Tensions with England mounted over fundamental civil and economic rights for the colonists, resulting in the American Revolution and the American War of Independence.

Image Credit : Colonial Williamsburg

Archaeologists excavating next to the museum’s visitor’s centre uncovered foundations of a barracks that could accommodate up to 2,000 soldiers from the Continental Army and up to 100 horses.

“We have horseshoes,” said Jack Gary, Colonial Williamsburg executive director of archaeology. “We also have this object here which is a snaffle bit, so it’s part of a horse bit that goes in the mouth to control the horse. And this object here is part of a curry comb for brushing down the horse’s coat.”

Excavations have so far unearthed only a small part of the complex, but experts suggest that it covered roughly three to four acres.

The barracks were known from Eighteenth-century maps and other historical documents, but until now, the exact location of where it existed within the colony interior was unknown.

According to the historical sources, the barracks were built between 1776 and 1777, and were later destroyed by fire in 1781 by soldiers of the British Army under the command of General Cornwallis.

Excavations also uncovered mid-1700 chimney bases, ceramics, gun flint, coins, musket balls, military buckles, and items of decorative jewellery worn by high-ranking officers as cufflinks.

An interesting discovery are examples of lead shot with indications of tooth-marks, suggesting that the soldiers chewed on the lead shot because it tasted sweet.

Header Image Credit : Colonial Williamsburg

Sources : Colonial Williamsburg

This content was originally published on www.heritagedaily.com – © 2023 – HeritageDaily

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Archaeology

Pleistocene hunter-gatherers settled in Cyprus thousands of years earlier than previously thought

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Archaeologists have found that Pleistocene hunter-gatherers settled in Cyprus thousands of years earlier than previously thought.

An analysis of the oldest archaeological sites on the island suggests that the first human occupation occurred between 14,257 and 13,182 years ago.

This analysis, published in the journal Proceedings of the National Academy of Sciences, used archaeological data, climate estimates, and demographic modelling.

The demographic modelling indicates that these early groups consisted of hundreds to thousands of people, who arrived in two to three main migration events over a period of only 100 years. Within just a few centuries, 11 generations – the population of Cypris had expanded to up 4,000 to 5000 inhabitants.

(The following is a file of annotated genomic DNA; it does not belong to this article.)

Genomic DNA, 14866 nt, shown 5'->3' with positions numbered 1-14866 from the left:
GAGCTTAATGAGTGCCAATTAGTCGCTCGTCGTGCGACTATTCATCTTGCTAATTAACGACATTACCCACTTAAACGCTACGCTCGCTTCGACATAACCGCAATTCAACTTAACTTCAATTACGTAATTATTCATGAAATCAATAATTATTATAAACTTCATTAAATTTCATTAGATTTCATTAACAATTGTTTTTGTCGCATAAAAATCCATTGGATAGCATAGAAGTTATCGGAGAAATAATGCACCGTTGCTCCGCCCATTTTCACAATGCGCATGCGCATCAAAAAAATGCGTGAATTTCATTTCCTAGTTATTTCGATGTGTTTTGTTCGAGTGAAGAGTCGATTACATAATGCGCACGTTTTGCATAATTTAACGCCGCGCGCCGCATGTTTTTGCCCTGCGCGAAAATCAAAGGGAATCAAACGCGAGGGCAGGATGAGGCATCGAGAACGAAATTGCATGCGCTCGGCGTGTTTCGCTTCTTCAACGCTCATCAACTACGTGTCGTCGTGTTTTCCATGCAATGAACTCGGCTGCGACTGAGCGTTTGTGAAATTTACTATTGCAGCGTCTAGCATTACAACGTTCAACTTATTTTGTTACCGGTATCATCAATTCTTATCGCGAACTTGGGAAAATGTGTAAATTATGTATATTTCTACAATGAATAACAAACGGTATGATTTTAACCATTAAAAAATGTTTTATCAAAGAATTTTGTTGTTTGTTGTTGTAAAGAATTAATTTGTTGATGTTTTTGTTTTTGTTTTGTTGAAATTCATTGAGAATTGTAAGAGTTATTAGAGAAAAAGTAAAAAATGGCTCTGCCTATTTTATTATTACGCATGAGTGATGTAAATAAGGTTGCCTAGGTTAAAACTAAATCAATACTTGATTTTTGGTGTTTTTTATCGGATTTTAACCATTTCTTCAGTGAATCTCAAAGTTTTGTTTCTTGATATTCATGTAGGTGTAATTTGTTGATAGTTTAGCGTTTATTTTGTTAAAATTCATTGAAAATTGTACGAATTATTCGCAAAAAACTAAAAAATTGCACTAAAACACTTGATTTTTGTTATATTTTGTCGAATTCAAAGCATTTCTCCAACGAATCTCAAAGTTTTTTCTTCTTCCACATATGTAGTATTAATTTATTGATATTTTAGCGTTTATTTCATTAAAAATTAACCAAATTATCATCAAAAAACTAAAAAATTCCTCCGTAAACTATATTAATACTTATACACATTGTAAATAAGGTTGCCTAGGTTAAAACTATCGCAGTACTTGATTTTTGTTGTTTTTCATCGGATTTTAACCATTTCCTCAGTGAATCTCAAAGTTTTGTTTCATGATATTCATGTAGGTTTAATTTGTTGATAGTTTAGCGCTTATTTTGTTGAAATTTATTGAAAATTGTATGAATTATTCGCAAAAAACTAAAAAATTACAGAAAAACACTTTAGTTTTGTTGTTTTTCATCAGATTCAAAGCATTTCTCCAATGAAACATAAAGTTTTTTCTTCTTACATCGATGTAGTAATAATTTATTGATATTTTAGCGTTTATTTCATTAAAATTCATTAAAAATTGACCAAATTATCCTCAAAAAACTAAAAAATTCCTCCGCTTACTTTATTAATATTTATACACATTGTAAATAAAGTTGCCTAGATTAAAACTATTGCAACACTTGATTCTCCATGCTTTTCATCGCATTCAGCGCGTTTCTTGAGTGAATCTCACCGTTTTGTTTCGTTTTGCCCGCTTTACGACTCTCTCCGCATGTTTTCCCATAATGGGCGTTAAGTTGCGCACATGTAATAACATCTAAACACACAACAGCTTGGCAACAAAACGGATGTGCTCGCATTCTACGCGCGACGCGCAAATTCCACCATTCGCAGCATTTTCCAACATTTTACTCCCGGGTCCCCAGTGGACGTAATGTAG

According to the study authors, these findings refute previous studies that suggested Mediterranean islands would have been unreachable and inhospitable for Pleistocene hunter-gatherer societies. “This settlement pattern implies organised planning and the use of advanced watercraft,” says Professor Bradshaw.

The climate estimates suggest that these early settlers arrived at a time during an increase in temperature and precipitation, also enabling an increase in environmental productivity that could sustain large hunter-gather populations.

Dr Moutsiou, said: “It has been argued that human dispersal to and settlement of Cyprus and other eastern Mediterranean islands is attributed to demographic pressures on the mainland after abrupt climatic change saw coastal areas inundated by post-glacial sea-level rise, forcing farming populations to move to new areas out of necessity rather than choice.”

Our research, based on more archaeological evidence and advanced modelling techniques, changes that”, adds Dr Moutsiou.

The research – “Demographic models predict end-Pleistocene arrival and rapid expansion of pre-agropastoralist humans in Cyprus” by Corey Bradshaw, Christian Reepmeyer, Frédérik Saltré, Athos Agapiou, Vasiliki Kassianidou, Stella Demesticha, Zomenia Zomeni, Miltiadis Polidorou and Theodora Moutsiou – has been published in the Proceedings of the National Academy of Sciences of the USA.

Header Image Credit : Michalakis Christoforou

Sources : Demographic models predict end-Pleistocene arrival and rapid expansion of pre-agropastoralist humans in Cyprus. https://doi.org/10.1073/pnas.2318293121

This content was originally published on www.heritagedaily.com – © 2023 – HeritageDaily